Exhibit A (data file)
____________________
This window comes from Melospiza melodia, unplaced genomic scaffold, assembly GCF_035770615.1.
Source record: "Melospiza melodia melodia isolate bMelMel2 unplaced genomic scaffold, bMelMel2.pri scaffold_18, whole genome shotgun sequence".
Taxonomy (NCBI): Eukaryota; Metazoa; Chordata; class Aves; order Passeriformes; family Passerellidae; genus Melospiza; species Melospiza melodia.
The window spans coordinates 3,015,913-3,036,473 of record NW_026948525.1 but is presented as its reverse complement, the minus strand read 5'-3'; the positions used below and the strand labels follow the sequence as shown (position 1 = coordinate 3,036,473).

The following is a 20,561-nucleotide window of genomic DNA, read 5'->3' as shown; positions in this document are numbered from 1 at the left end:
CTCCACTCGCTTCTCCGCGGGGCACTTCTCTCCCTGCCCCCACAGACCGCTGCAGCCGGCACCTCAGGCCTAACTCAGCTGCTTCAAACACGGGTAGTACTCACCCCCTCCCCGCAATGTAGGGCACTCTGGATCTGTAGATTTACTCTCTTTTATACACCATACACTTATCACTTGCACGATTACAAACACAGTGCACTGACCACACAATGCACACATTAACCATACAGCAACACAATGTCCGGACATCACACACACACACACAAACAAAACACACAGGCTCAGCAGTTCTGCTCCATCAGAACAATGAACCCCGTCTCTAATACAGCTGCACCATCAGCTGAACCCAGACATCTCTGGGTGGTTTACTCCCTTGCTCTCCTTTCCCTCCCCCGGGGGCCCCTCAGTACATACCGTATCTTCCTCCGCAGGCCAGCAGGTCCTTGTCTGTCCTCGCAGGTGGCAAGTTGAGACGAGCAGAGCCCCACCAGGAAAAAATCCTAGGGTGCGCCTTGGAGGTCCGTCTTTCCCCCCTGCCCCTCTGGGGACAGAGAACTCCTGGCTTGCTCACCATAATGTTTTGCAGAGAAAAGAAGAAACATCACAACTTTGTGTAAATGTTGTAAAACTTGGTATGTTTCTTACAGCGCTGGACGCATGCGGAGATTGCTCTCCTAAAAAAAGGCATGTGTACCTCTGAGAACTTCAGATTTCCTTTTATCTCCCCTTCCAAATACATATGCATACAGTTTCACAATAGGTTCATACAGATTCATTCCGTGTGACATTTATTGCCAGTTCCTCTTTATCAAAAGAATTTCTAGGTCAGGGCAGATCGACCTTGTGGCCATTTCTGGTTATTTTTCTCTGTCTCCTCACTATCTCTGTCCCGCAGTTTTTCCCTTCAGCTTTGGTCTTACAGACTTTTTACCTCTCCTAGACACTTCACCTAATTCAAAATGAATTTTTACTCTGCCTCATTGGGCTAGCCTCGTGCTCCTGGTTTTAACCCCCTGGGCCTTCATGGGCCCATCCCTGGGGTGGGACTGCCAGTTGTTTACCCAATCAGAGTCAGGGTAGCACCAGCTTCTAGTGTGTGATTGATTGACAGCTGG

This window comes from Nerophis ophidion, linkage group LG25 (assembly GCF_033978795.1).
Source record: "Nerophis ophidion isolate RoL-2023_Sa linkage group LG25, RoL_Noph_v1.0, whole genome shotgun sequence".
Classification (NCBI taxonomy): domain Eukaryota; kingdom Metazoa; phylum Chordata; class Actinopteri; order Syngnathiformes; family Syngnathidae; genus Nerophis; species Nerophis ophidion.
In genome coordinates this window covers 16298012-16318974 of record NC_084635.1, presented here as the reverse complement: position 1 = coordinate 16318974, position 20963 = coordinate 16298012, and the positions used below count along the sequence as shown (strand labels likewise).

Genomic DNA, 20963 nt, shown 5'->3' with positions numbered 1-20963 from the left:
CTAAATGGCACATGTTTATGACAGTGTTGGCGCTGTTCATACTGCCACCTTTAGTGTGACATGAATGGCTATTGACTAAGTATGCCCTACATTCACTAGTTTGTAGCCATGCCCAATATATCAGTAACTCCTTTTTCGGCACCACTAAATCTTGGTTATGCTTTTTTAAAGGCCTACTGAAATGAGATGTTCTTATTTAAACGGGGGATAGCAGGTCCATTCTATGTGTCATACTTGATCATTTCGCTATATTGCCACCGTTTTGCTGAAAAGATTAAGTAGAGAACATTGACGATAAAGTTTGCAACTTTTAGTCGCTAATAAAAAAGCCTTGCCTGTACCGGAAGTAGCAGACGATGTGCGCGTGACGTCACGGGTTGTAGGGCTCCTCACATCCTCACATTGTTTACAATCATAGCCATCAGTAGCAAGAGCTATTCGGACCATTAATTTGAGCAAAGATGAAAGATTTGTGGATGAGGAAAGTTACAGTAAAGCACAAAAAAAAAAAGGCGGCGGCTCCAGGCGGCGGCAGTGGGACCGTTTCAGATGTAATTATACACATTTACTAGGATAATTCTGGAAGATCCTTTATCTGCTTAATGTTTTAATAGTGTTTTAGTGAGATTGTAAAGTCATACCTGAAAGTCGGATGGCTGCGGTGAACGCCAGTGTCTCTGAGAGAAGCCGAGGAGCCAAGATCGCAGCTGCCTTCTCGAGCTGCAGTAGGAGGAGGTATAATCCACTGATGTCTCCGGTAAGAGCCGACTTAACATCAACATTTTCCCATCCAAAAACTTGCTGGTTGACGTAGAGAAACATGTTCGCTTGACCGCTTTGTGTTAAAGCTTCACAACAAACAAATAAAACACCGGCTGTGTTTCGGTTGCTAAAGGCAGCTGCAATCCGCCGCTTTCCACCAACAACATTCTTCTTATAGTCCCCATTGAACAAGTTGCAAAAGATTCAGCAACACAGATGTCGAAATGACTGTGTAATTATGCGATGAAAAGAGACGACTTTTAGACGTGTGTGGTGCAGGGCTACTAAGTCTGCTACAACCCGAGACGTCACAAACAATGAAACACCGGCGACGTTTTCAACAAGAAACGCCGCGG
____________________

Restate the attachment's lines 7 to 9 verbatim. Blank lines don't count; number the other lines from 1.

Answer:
This window comes from Nerophis ophidion, linkage group LG25 (assembly GCF_033978795.1).
Source record: "Nerophis ophidion isolate RoL-2023_Sa linkage group LG25, RoL_Noph_v1.0, whole genome shotgun sequence".
Classification (NCBI taxonomy): domain Eukaryota; kingdom Metazoa; phylum Chordata; class Actinopteri; order Syngnathiformes; family Syngnathidae; genus Nerophis; species Nerophis ophidion.